Dieker a man wearing many hats
SAYREVILLE — Owner-operator Jim Dieker of Dieker’s Farm here has a broad range of skills as a machinist, welder and mechanic.
He’s also got a great location for his farm stand and adjoining farm, which has been located on one of the oldest roads in the state — Bordentown Avenue — for most of its 115-year existence.
“I learned mechanics from my father Harry, and I worked as a millwright and machinist on the ships in South Amboy for eight years,” said Dieker from the front porch of the 1916 house his grandfather, Charlie Dieker, built on Bordentown Avenue.
“I also worked as a blacksmith for a time down in Englishtown for (famous harness horse racing driver) Herve’ Filion, so I have some trades under my belt.”
“You need to have some mechanical background or skills,” he said in response to a question about people jumping into farming as a second career, “I mean, I have 26 tractors and 40-some pieces of equipment here. To send it out to the shop is often $125 an hour, and for them to come here to fix things is usually $40 extra.” Knowing how to do welding and burning is very necessary, he argued.
The vegetable fields immediately behind his busy retail stand — open seven days a week from May until November — consist of nine acres with a second parcel of eight acres that’s accessible via several suburban streets. When he was 28, after he’d spent eight years working in the South Amboy ship yards honing his skills as a machinist and travelling around the country as a millwright, his father asked him if he’d like to jump in and help run the family farm.
“I had pretty much been raised on the farm anyway, and most of my work on ships tended to be in the wintertime.”
Dieker said 95 percent of the produce he grows on his two parcels of land — divided by a suburban neighborhood that is regularly criss-crossed by his tractors — is sold at his sprawling retail stand. The other five percent goes to a group of area restaurant chefs and owners he works closely with.
Rotating crops on 17 acres of land can be challenging at times, “I double crop and triple crop some things, and we push the soil here pretty hard, so we have to be careful. There are a lot of things that can go wrong and do go wrong.”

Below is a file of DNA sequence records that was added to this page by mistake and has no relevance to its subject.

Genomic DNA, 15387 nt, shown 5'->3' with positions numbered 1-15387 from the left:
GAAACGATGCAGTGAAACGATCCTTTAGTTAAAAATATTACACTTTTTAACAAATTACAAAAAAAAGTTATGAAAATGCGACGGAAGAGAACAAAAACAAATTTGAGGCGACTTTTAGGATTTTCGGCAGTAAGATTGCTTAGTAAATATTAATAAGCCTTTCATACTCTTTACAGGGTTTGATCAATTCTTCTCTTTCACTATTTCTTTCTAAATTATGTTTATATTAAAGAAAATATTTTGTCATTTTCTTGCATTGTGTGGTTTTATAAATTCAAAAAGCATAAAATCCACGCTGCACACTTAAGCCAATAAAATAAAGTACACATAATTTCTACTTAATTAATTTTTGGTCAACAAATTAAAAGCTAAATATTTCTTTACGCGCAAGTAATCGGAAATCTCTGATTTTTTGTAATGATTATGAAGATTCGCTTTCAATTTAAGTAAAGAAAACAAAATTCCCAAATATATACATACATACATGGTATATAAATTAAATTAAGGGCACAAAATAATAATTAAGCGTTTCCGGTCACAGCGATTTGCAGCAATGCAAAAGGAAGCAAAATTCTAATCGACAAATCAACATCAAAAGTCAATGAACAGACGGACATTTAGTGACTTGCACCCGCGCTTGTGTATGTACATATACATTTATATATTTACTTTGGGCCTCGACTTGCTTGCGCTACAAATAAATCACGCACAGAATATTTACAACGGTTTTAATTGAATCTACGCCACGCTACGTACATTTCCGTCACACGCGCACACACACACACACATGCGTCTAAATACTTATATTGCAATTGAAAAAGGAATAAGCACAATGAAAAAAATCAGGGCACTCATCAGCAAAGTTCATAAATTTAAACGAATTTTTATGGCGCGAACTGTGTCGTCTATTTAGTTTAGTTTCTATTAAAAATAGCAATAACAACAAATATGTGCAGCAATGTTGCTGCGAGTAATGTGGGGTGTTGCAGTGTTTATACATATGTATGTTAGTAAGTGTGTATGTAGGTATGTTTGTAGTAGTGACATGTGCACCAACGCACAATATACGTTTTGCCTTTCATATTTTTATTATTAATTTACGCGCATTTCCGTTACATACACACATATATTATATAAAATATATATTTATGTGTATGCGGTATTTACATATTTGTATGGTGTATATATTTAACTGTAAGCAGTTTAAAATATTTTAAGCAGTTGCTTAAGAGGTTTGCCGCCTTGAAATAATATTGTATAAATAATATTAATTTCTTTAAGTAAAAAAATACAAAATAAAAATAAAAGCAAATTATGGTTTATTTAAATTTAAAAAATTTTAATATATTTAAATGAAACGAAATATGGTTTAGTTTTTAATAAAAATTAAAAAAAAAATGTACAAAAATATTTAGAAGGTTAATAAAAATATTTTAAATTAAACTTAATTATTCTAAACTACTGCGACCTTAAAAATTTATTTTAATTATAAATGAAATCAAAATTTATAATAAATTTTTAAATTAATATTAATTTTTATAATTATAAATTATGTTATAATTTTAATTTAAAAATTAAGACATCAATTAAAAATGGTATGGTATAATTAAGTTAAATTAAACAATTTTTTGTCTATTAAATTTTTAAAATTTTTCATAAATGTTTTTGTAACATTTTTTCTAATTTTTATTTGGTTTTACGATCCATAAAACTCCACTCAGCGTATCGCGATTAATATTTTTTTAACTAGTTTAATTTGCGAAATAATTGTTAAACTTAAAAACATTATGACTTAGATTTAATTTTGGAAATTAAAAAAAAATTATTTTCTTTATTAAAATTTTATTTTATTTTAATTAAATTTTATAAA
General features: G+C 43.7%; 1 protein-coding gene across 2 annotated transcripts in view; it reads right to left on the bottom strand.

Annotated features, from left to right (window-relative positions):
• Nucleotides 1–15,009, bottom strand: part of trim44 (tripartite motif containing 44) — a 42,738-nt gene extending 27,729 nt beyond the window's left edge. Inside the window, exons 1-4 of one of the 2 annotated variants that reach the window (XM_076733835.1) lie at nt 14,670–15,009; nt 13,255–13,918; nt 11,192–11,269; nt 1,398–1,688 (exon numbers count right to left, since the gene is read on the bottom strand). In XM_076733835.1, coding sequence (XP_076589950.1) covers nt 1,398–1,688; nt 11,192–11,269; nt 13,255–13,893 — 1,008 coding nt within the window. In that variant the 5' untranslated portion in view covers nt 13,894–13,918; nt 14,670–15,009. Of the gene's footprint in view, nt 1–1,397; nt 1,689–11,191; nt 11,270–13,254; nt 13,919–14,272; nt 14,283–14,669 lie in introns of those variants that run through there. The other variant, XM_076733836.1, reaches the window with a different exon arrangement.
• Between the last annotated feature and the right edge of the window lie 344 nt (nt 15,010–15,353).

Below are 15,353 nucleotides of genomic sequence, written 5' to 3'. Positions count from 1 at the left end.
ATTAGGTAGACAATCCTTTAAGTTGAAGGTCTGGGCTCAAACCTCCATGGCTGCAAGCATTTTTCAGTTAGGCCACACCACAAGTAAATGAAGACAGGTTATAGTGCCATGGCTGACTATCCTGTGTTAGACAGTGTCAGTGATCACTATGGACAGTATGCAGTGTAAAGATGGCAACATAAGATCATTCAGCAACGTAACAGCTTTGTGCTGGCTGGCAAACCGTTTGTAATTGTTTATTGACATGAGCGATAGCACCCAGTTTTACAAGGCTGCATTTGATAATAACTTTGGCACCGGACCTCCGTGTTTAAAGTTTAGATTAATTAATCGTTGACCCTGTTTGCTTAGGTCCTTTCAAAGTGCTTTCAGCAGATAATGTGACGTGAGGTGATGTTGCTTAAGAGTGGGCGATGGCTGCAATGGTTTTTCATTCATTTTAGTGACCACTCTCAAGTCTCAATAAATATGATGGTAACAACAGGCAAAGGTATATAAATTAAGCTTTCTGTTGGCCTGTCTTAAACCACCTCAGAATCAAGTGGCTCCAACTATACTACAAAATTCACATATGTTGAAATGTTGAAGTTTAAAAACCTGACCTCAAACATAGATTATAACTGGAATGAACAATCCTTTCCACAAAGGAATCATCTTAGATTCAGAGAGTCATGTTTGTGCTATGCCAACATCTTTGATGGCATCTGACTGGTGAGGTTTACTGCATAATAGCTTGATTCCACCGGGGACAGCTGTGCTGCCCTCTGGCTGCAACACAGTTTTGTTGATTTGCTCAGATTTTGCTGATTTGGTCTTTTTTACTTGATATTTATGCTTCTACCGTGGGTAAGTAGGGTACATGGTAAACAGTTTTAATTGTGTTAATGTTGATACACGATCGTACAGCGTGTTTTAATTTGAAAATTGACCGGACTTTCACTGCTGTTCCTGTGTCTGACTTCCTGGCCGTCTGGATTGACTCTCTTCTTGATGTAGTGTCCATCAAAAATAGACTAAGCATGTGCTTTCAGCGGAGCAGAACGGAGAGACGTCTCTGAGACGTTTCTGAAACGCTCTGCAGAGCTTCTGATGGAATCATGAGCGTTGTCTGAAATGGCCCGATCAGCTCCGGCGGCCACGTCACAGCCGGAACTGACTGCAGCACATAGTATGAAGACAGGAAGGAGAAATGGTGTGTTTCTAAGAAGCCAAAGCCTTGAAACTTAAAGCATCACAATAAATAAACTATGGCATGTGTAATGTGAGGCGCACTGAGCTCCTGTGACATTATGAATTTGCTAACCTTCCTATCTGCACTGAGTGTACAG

He and his foremen, Jacob and Rigo Cruz, grow lettuce, kale, spinach, three types of tomatoes, carrots, several varieties of eggplant, sweet and hot peppers, and a wide range of root vegetables. One thing he does not have space for is corn, but he grows his own corn on nearby leased fields.
“Everything New Jersey is famous for, we grow it here,” Dieker said.
Given he is a third generation farmer and raised in a farm family — his older sisters, now retired, contributed as they could over the years — what advice does Dieker, now 62, have for young farmers or those considering farming as a second career?
“In New Jersey, it’s almost too tough,” he said, “Future Farmers of America is a great, great organization, but they have no way to get these young people property to farm, there’s just no good [affordable] ground left,” other than places converted to preserved farmland.
The 17 remaining acres at Dieker’s Farm was formally put into the state’s Farmland Preservation program in 2008. He said initially, he said there was resistance it the land being accepted because of it’s already urban suroundings.
“Finally I realized I’ve got to try a different approach,” he said. “I went in and studied their whole by-laws and it came down to the fact that the money originally was to be shared among the state’s counties equally. I went down to Trenton and stood up at a meeting and said, ‘I think you better have a look at your own by-laws before you make any kind of decisions.’ One meeting later I got a contract, and that was in 2008.”
He quickly added, “overall, the people at SADC were very nice to me and very good to me, it was just that stumbling around initially to get into the program and be recognized for the need here.”
Northbound lanes of the Garden State Parkway border one part of his farm and close by are busy Routes 35 and 9, not to mention Bordentown Avenue, which becomes Cranbury Road in East Brunswick and Route 535 and Old Trenton Road in neighboring counties. Running as it does from Perth Amboy to Trenton, Route 535 is one of the oldest roads in the state.
“They came in twice with eminent domain and they took the [area that is now] Cheesequake Service area from us,” Dieker said on his front porch, as cars and trucks whizzed by.
“They also took the old homestead where Walmart is on Route 9. We farmed both sides over there,” he said. Both of these eminent domain actions took place while his late father Harry was working the farm.
“They gave my father enough money to pay for a lawyer,” he recalled of the eminent domain payment from the Garden State Parkway Authority, and state Dept. of Transportation.
“They did eminent domain on us four times, so after the second time, you learn enough to take the second offer they give you and walk away. It was 1951 when the Parkway first came through and then they widened it to six lanes in each direction in the early 1970’s.”
Route 9 was a dirt road when his grandfather sold off parcels there that now make up the Gateway Shopping Center. His grandfather Charlie would walk six miles each way over to the South Amboy boat yards to work.
Now, 115 years later, Dieker said, “I more or less farm in the city. This is an urban farm.”
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